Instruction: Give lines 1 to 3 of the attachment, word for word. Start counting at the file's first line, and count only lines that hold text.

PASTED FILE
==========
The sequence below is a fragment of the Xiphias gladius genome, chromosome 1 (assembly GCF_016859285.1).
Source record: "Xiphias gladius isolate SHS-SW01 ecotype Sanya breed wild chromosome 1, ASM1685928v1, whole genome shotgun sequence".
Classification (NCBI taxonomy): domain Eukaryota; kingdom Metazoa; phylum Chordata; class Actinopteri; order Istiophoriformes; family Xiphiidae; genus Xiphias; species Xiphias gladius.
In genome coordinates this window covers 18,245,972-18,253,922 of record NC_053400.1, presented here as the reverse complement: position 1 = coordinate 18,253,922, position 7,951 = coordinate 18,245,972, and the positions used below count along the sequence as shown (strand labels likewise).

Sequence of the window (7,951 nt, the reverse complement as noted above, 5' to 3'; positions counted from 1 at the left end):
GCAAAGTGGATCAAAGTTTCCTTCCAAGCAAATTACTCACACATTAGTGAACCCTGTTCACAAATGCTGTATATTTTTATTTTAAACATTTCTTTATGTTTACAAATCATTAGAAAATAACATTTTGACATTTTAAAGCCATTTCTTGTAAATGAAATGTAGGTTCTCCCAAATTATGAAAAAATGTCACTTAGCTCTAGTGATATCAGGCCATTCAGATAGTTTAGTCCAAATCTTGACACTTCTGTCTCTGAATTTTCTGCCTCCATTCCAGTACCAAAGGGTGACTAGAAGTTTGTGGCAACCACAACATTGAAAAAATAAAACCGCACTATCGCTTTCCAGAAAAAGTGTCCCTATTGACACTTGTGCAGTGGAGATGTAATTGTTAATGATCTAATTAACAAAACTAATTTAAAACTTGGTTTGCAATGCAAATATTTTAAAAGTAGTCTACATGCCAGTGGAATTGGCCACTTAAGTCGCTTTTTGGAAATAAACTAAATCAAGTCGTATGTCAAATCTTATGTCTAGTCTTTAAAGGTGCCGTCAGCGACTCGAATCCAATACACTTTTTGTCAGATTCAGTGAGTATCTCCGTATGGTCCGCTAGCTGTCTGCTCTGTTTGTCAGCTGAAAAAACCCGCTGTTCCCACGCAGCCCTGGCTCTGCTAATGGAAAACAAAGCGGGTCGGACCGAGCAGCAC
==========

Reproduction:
The sequence below is a fragment of the Xiphias gladius genome, chromosome 1 (assembly GCF_016859285.1).
Source record: "Xiphias gladius isolate SHS-SW01 ecotype Sanya breed wild chromosome 1, ASM1685928v1, whole genome shotgun sequence".
Classification (NCBI taxonomy): domain Eukaryota; kingdom Metazoa; phylum Chordata; class Actinopteri; order Istiophoriformes; family Xiphiidae; genus Xiphias; species Xiphias gladius.